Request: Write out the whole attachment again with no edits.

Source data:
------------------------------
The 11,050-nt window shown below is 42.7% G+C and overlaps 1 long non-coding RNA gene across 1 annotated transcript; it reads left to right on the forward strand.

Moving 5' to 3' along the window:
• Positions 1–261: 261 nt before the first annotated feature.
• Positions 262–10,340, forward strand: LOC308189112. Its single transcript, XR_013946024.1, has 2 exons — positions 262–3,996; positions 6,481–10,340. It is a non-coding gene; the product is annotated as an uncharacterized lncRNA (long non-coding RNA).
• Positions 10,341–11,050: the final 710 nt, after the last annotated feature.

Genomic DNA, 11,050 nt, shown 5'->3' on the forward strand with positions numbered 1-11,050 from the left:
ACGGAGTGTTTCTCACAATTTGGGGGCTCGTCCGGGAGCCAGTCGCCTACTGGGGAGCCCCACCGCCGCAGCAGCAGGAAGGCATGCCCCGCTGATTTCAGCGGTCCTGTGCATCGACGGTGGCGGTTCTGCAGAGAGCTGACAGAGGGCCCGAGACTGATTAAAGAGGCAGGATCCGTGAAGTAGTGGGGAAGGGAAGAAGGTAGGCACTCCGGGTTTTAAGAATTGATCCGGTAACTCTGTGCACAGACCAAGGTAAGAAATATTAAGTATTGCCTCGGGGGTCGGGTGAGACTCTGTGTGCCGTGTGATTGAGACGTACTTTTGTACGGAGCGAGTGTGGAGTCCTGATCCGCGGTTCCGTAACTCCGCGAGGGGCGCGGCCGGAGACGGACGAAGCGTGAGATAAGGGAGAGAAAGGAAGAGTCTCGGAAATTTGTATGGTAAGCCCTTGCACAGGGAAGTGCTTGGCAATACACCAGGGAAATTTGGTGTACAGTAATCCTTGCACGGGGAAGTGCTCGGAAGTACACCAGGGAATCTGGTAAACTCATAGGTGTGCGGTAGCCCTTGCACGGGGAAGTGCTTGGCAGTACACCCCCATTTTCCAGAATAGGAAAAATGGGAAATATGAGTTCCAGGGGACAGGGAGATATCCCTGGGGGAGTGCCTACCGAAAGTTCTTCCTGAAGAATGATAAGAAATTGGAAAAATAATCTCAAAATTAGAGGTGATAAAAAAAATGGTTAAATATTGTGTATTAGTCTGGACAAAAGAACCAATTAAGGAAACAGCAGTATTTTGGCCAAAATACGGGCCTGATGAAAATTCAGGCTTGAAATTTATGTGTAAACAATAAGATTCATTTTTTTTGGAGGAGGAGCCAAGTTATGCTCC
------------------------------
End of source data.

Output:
The 11,050-nt window shown below is 42.7% G+C and overlaps 1 long non-coding RNA gene across 1 annotated transcript; it reads left to right on the forward strand.

Moving 5' to 3' along the window:
• Positions 1–261: 261 nt before the first annotated feature.
• Positions 262–10,340, forward strand: LOC308189112. Its single transcript, XR_013946024.1, has 2 exons — positions 262–3,996; positions 6,481–10,340. It is a non-coding gene; the product is annotated as an uncharacterized lncRNA (long non-coding RNA).
• Positions 10,341–11,050: the final 710 nt, after the last annotated feature.

Genomic DNA, 11,050 nt, shown 5'->3' on the forward strand with positions numbered 1-11,050 from the left:
ACGGAGTGTTTCTCACAATTTGGGGGCTCGTCCGGGAGCCAGTCGCCTACTGGGGAGCCCCACCGCCGCAGCAGCAGGAAGGCATGCCCCGCTGATTTCAGCGGTCCTGTGCATCGACGGTGGCGGTTCTGCAGAGAGCTGACAGAGGGCCCGAGACTGATTAAAGAGGCAGGATCCGTGAAGTAGTGGGGAAGGGAAGAAGGTAGGCACTCCGGGTTTTAAGAATTGATCCGGTAACTCTGTGCACAGACCAAGGTAAGAAATATTAAGTATTGCCTCGGGGGTCGGGTGAGACTCTGTGTGCCGTGTGATTGAGACGTACTTTTGTACGGAGCGAGTGTGGAGTCCTGATCCGCGGTTCCGTAACTCCGCGAGGGGCGCGGCCGGAGACGGACGAAGCGTGAGATAAGGGAGAGAAAGGAAGAGTCTCGGAAATTTGTATGGTAAGCCCTTGCACAGGGAAGTGCTTGGCAATACACCAGGGAAATTTGGTGTACAGTAATCCTTGCACGGGGAAGTGCTCGGAAGTACACCAGGGAATCTGGTAAACTCATAGGTGTGCGGTAGCCCTTGCACGGGGAAGTGCTTGGCAGTACACCCCCATTTTCCAGAATAGGAAAAATGGGAAATATGAGTTCCAGGGGACAGGGAGATATCCCTGGGGGAGTGCCTACCGAAAGTTCTTCCTGAAGAATGATAAGAAATTGGAAAAATAATCTCAAAATTAGAGGTGATAAAAAAAATGGTTAAATATTGTGTATTAGTCTGGACAAAAGAACCAATTAAGGAAACAGCAGTATTTTGGCCAAAATACGGGCCTGATGAAAATTCAGGCTTGAAATTTATGTGTAAACAATAAGATTCATTTTTTTTGGAGGAGGAGCCAAGTTATGCTCC